Eye movement desensitization reprocessing (EMDR): A treatment protocol for addicted inmates with traumatic histories
Substance Abuse is the use and abuse of mood and mind altering substances often having undesired effects on the lives of those addicted, and having a negative impact on the lives of others. Those addicted may expose themselves and others to physical and psychological harm; may create forensic problems; cause disintegration of the family, and problematic interpersonal relationships. Underlying reasons for addictive behavior include but are not limited to: genetic predisposition, psychosocial involvement, psychobiological complications, developmental conditions, and pre-existing psychological and environmental events. Some deficits found in those addicted include: poor coping skills, inability to problem solve, inability to function in difficult situations, and may use cognitive avoidance as a means of coping with life. The idea that children might be negatively impacted by exposure to substance abuse using parents is not a new revelation. However, the degree of damage done to these children is severe, and more is being learned about the severity of that damage. Children often are enmeshed with their dysfunctional families, and many problems arise involving their inability to maintain intimate relationships with others. Attachment issues may develop in infancy and early stages of maturation, and adversely affect children's ability to function as adults. Abusive pasts and traumatic incidents often may hinder the psychological growth and maturity of those who have experienced trauma and abuse.Eye Movement Desensitization Reprocessing (EMDR) is a fairly new concept of treatment. It was first designed to address therapy with those who had been exposed to trauma. However, over the past 22 years since its inception, it has been adapted to treat many other types of Axis I disorders. It has been determined that EMDR is useful in addressing substance abuse and other Axis I diagnoses, especially PTSD. Hiller, Knight, and Simpson completed a study with 161 persons who resided at a residential halfway house for newly released inmates. Their results found: 80% of the sample of had psychological problems; 72% had significant drug abuse problems; 58% had concurrent psychopathology and drug abuse problems. Research indicates prison confinement is increasing, and the idea of therapy in the forensic setting is gaining in popularity. Thus, the purpose of this dissertation is to design a substance abuse program to address the difficulties of substance abuse treatment for the dual diagnosed clients. The data collected from this program will help provide much needed information in order to further research and increase our understanding of the needs of this underserved population.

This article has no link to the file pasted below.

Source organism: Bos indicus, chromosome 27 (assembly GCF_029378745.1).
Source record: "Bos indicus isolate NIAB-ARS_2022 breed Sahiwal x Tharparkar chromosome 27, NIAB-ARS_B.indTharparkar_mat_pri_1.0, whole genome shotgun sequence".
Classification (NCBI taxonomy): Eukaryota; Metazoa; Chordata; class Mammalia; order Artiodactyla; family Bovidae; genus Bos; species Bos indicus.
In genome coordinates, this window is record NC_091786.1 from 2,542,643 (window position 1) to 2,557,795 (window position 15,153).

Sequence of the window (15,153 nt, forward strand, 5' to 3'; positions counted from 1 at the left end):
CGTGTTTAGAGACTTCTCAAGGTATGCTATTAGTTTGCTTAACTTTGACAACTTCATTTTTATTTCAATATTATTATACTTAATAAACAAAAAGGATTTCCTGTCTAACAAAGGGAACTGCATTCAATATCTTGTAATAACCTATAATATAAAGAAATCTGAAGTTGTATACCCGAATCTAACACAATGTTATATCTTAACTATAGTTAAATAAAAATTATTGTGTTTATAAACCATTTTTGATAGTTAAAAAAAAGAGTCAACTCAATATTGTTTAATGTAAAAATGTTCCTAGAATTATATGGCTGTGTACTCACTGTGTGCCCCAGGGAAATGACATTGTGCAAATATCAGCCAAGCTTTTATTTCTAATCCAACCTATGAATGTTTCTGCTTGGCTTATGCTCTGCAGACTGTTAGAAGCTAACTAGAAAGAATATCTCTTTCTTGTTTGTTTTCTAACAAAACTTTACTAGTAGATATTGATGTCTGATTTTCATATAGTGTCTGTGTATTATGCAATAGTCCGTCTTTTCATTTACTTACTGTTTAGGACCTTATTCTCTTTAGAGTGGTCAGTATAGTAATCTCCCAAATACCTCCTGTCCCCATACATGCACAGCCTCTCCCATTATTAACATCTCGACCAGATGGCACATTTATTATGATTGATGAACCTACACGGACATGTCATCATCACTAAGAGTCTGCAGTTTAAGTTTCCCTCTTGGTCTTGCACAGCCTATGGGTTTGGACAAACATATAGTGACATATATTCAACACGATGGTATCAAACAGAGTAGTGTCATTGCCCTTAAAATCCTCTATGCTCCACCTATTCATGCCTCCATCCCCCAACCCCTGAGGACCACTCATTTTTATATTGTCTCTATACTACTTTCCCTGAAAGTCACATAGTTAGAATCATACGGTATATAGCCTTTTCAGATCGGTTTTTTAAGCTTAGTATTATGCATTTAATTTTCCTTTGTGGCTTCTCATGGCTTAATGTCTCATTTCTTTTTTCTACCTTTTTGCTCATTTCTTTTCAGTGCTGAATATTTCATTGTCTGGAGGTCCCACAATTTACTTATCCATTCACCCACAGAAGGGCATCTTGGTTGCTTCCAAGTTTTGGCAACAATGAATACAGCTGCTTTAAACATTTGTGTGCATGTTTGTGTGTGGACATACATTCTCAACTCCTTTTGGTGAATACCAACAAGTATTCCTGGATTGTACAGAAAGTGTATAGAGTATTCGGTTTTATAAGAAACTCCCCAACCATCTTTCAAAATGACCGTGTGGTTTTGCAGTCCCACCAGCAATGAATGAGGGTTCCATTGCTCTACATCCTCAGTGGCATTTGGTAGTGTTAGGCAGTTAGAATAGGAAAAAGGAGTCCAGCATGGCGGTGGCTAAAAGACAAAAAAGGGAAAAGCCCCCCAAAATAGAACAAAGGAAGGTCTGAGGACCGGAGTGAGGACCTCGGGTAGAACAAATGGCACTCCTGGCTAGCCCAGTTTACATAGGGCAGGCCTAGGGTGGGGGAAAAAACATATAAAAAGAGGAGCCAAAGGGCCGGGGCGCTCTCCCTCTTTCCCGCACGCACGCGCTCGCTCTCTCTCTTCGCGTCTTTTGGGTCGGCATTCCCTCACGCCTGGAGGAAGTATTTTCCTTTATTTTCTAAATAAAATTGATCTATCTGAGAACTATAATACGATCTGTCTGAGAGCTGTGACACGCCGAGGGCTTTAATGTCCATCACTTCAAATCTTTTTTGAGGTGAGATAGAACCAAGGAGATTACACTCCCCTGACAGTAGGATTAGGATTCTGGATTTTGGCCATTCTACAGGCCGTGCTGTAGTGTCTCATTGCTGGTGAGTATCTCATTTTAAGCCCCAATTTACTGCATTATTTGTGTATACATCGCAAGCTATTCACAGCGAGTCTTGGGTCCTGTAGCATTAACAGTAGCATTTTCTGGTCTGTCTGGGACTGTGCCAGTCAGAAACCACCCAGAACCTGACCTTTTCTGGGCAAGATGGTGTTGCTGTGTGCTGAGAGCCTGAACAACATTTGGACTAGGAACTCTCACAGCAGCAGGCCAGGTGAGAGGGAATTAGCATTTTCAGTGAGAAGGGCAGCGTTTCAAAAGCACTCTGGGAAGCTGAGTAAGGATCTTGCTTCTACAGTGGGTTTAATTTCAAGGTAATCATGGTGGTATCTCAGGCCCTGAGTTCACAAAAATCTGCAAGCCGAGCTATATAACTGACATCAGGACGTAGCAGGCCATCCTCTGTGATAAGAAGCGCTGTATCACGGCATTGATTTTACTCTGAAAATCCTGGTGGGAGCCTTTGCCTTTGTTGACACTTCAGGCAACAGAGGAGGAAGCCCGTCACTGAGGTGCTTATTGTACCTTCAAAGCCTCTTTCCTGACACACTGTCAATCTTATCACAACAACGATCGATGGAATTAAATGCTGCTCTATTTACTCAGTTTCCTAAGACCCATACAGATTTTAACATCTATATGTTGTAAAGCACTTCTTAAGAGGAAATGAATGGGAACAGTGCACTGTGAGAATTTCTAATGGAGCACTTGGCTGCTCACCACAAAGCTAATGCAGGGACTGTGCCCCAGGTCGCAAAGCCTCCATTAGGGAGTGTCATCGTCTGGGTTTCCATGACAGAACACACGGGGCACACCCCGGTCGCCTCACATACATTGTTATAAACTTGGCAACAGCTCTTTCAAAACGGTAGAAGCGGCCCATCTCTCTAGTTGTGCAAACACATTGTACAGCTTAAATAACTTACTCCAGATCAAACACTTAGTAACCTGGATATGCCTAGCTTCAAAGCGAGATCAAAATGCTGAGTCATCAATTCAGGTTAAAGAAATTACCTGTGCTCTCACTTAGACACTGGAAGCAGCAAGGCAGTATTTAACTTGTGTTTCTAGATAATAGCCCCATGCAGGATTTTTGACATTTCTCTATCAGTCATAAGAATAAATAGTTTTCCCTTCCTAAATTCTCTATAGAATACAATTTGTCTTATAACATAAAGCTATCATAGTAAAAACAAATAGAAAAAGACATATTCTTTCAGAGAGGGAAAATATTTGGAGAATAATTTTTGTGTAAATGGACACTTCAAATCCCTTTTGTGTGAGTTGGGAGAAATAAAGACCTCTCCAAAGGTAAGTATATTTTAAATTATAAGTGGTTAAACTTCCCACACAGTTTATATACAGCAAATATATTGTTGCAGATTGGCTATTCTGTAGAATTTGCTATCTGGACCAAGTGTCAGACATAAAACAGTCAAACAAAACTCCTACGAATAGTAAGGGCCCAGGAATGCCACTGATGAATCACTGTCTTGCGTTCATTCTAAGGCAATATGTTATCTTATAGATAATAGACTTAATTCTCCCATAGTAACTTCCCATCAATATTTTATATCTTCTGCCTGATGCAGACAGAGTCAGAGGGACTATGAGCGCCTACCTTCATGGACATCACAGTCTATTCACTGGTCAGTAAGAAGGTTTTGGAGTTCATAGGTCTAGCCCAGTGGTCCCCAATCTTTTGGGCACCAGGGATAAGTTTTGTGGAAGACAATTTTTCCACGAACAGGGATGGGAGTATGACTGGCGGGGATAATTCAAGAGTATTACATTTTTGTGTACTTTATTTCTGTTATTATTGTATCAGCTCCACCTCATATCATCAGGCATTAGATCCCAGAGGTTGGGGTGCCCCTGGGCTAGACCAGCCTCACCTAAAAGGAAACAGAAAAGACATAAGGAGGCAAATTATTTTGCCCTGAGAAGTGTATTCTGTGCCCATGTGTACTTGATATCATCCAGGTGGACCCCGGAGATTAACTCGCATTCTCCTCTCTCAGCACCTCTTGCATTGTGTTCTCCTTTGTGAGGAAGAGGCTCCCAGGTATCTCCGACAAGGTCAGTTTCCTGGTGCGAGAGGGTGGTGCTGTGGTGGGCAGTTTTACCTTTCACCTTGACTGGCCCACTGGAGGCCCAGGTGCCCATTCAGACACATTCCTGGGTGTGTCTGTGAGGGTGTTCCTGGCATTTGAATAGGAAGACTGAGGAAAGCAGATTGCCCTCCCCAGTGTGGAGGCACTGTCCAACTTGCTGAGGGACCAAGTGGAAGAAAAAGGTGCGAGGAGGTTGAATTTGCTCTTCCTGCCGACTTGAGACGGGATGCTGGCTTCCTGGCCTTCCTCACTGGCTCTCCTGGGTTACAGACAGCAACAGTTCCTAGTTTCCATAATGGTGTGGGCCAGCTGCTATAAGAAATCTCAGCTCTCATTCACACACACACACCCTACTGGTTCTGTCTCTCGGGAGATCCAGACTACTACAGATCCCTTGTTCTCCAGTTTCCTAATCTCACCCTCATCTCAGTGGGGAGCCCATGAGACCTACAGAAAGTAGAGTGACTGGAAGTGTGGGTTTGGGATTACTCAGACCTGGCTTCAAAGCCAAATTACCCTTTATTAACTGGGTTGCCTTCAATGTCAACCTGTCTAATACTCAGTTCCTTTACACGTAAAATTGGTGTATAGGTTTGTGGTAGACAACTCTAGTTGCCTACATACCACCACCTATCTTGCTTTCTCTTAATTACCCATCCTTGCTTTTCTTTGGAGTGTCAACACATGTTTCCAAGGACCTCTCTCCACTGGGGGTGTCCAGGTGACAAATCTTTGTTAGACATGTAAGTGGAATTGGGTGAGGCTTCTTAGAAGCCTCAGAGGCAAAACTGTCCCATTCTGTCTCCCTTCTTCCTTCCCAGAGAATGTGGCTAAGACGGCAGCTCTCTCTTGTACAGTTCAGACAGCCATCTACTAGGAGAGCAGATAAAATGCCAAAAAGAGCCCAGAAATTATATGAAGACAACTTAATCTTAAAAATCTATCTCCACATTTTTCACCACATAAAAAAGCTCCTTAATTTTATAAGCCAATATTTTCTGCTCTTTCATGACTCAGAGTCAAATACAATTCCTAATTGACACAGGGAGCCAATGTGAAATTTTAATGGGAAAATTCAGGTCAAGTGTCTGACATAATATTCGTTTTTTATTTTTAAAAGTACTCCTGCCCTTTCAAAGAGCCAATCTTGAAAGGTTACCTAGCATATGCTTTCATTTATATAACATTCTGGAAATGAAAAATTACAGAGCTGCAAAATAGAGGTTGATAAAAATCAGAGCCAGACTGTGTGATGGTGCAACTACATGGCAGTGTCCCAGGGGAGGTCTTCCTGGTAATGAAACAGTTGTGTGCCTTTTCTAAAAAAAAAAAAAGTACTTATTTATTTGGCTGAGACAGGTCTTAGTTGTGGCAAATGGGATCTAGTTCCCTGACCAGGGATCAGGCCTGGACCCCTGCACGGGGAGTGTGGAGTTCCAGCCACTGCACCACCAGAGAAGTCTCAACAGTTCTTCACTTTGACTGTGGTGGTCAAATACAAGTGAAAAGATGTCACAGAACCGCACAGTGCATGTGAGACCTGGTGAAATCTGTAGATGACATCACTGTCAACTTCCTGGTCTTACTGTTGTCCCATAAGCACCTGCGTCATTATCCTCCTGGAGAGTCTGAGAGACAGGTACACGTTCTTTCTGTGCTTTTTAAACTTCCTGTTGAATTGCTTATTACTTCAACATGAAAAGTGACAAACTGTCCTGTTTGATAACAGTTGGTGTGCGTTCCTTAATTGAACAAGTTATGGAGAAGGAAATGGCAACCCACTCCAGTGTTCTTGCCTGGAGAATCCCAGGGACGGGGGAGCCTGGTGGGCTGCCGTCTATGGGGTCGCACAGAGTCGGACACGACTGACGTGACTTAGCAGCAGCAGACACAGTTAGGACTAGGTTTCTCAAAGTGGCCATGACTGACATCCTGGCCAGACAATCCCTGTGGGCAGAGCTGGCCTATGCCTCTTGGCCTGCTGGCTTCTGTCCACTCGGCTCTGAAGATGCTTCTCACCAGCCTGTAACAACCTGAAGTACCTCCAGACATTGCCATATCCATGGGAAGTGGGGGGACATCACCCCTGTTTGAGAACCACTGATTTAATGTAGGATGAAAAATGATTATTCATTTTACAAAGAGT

Original Work Citation
Rose, B. K. (2004). Eye movement desensitization reprocessing (EMDR): A treatment protocol for addicted inmates with traumatic histories. Dissertation Abstracts International: Section B: The Sciences and Engineering, 64(8-B), 4060
“Eye movement desensitization reprocessing (EMDR): A treatment protocol for addicted inmates with traumatic histories,” Francine Shapiro Library, accessed October 28, 2020, https://emdria.omeka.net/items/show/17426.